He Learned to See His Wife Through God's Eyes

A personality test gave him new insights on both himself and his wife, but would it save their faltering marriage?

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- Posted on Sep 25, 2020

Ian Morgan Cron and his wife, Anne; photo by Tamika Moore

I lay in bed asking a question I never imagined I’d ask: Was my marriage about to collapse?

My wife, Anne, and I were recent empty nesters. After nearly 25 years working and raising a family in the Northeast, we’d moved to Nashville to start the second act of our life together. I passed the reins to younger leadership at the church I’d planted in Connecticut. Anne left behind a middle school teaching career. Our three kids were away at school. For the first time since our newlywed days, it was just the two of us.

It wasn’t turning out the way I’d planned it would.

Anne had been reluctant to move. She didn’t seem to understand that after a pastor steps down, he can’t keep attending the church he once led. That’s unfair to the new leadership. I needed a change anyway. The church had been my life. Only a clean break would disentangle me from the web of relationships and responsibilities.

I’d grown to love Nashville after spending time here to work on the side as a songwriter, a passion of mine. I urged Anne to keep an open mind, but she valued routine and tranquility. The move felt traumatic to her, she said. I couldn’t understand it. Nashville seemed like a great change of pace to me.

We began arguing the moment we arrived. After years of biting her tongue as a pastor’s wife, Anne suddenly told me what she really thought. Her uncharacteristic bluntness took me aback.

“You’re selfish, Ian,” she said. “I devoted myself to supporting your ministry. Did you ever thank me? Now you’ve dragged me to this place, where I know no one. How long do I have to keep living your life? I don’t even know who I am anymore!”

“I wish you would find out!” I shot back. How unfair to blame me! Was it my fault Anne avoided conflict and shied away from asserting herself? I’d longed for her to break free and discover her own interests and passions. Yet every time I said so, she turned sullen and told me I just didn’t understand.

We went to see a marriage counselor. Piled our bedside tables with relationship books. Went on marriage retreats. The more we butted heads, the more we each silently wondered whether divorce was the only way out.

The problem was, Anne’s conception of me was out-of-date. I had been a self-centered frat boy when we met in college. And I did at that time have an alcohol problem, which harmed our relationship. But just a few years after we married, I attended 12-step recovery meetings and got sober. I hadn’t had a drink in years.

True, I hadn’t always been the most involved husband and father. Pastoring is a full-time job and then some. Ours was a family ministry. Everyone played a role. My love for my wife and kids was never in doubt, at least in my mind.

Anne’s feelings would have been justified if I’d become one of those functioning alcoholics who copes with stress by getting drunk every weekend. But I’d dealt with my drinking. I’d built a life around ministry. I was there for my family when it counted.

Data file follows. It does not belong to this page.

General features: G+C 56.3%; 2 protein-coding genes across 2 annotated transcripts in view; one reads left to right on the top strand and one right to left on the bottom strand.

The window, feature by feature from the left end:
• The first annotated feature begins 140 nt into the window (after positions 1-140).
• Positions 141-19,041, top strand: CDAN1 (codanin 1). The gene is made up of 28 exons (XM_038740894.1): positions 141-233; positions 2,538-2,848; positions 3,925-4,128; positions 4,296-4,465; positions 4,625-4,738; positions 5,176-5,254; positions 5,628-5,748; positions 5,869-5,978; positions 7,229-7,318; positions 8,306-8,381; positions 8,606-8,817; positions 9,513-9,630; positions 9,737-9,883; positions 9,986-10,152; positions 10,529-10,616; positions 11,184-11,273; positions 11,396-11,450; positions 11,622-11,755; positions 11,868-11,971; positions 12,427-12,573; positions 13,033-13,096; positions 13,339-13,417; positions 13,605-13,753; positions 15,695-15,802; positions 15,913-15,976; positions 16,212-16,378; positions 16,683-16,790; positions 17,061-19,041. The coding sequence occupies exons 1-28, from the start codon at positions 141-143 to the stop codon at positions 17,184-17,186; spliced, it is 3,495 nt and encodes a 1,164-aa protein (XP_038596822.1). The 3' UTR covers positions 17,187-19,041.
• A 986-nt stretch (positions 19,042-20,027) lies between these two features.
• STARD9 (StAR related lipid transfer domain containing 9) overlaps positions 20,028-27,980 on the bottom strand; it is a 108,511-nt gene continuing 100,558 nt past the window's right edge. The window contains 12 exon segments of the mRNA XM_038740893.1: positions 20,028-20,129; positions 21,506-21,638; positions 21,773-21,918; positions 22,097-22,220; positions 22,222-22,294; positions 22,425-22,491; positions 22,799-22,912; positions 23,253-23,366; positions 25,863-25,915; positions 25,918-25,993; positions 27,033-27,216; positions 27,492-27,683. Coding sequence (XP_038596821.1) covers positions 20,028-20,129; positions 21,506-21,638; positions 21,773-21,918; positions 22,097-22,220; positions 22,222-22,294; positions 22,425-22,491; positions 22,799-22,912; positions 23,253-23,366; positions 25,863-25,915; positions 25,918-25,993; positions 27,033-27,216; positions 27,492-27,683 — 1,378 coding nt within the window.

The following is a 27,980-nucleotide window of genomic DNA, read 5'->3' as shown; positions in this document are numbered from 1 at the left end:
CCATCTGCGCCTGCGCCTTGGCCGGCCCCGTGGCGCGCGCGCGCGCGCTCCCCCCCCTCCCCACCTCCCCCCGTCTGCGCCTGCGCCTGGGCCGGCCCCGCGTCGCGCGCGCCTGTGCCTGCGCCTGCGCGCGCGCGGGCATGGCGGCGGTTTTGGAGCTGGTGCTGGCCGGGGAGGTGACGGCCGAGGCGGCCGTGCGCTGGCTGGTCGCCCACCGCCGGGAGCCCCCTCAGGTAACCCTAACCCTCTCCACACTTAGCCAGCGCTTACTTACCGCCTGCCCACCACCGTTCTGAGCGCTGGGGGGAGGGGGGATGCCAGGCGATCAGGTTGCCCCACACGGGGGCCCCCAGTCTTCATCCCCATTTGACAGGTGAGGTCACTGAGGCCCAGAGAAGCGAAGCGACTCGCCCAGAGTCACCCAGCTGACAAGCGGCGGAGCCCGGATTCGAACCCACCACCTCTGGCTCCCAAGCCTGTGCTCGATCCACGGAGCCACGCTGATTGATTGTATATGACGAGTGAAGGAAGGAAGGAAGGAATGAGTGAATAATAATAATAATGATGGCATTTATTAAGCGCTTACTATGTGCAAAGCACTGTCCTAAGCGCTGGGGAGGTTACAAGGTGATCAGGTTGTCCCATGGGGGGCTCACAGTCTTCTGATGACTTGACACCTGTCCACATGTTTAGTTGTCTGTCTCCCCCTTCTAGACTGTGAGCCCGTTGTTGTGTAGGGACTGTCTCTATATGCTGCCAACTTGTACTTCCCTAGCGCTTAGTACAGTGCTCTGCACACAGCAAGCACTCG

Lying awake, trying not to think about divorce, I eventually ran out of complaints. The thought of life without Anne was unbearable. When we’d met as undergraduates at Bowdoin College, in Maine, she’d felt like my salvation, the light of my life.

I grew up in a family ravaged by alcoholism. My hard-drinking father had a triple liver bypass, multiple strokes and a heart attack. Two of his sisters died from alcohol-related causes. I took my first drink at age 13 at the home of a friend whose parents were away. I drank so much, I passed out and had to be rushed to the hospital in an ambulance to be treated for alcohol poisoning.

For more than a decade, I lived a double life. To my party friends, I was the crazy guy always ready for one more drunken stunt. At church, I was an earnest member of the youth group, sensitive, artistic. Deep down, I was plagued by self-doubt, a sense that I lacked something essential that everyone else had. Drinking wiped away those insecurities.

Then I met Anne. With her, I could be myself. She was kind, steady, patient, deeply faithful—everything I’d lacked and yearned for growing up. We fell in love right away and married soon after graduating. For years, our partnership seemed to work—for me anyway. I began a job with Young Life, a nondenominational youth ministry, and then attended seminary. Anne pursued teaching. Our first child was born four years after our wedding.

Around that time, I saw a therapist to deal with depression left over from my childhood. “How much do you drink each day?” the therapist asked. She refused to treat me until I dealt with what she called my alcohol problem.

I bristled at what the therapist said, but the signs were obvious. I was stashing liquor in the garage and sneaking drinks when no one was looking. My behavior was alarming and embarrassing Anne. I attended some 12-step meetings and vowed to stop.

To my astonishment, I did stop. It was a relief to name the problem and commit to overcoming the family curse, to turn my life over to God. Sober, I felt invigorated at work. I delighted in the birth of our daughter. Eventually I stopped going to 12-step meetings. I was cured.